Emerging near farm land on the outskirts of Alamosa is an unexpected destination: an aquatic zone with a retro flair. Splashland keeps the 1950s charm it was founded upon, appearing not unlike the drive-in movie theater that also thrives in the San Luis Valley. Front Range residents and visitors from out of state visit these parts most notably for the Great Sand Dunes National Park and Preserve. But this oddity has been known to catch some passing through, unable to resist a refreshing dip.
First and foremost, Splashland is here to serve the locals. According to an account by Debbie Frazier, author of the quintessential guidebook to Colorado’s hot springs, rancher Lloyd Jones had heard too many stories about kids drowning in irrigation ditches and the Rio Grande. In 1955, he decided to take advantage of the artesian spring on his property, developing the pool with temperatures today ranging from 88 to 96 degrees.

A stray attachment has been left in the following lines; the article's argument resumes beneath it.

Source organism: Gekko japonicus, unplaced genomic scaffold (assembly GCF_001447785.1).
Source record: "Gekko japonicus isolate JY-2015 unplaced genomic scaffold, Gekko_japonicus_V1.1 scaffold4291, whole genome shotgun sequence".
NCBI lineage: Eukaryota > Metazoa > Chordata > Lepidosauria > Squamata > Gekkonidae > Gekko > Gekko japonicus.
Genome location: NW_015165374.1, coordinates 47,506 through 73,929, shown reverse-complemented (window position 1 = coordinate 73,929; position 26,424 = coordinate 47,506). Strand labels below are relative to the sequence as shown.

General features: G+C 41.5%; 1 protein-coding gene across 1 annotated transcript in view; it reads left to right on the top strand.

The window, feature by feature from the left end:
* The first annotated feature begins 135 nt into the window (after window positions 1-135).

After more than three decades under Jones, Splashland swapped hands. Owners struggled with operation costs, and managers were caught embezzling. The pool closed for two seasons before reopening in 2010, much to the delight of children who make sweet summer memories on three slides and a diving board.
The pool, the largest geothermal pool across the valley, is 150 by 60 feet, as deep as 10 feet beneath the diving board. Half of its length is shallow, as after all, it was built for frolicking kids. Adults opt for the lap lanes.
Rules: Suits required. Outside food and beverages allowed, but no alcohol. No glass.
Address: 5895 Colorado 17, Alamosa, 81101
Hours: Summer only. 11 a.m. to 7 p.m. Tuesday through Saturday. Closed after 5 p.m. Sunday and closed Monday for cleaning.
Contact: 719-589-6258, splashlandllc.com
Getting there: Off Interstate 25 south, exit for U.S. 160 west and follow through Walsenburg. After about 71 miles on 160, turn right onto Colorado 17 and go a mile to Splashland.
SETH BOSTER, THE GAZETTE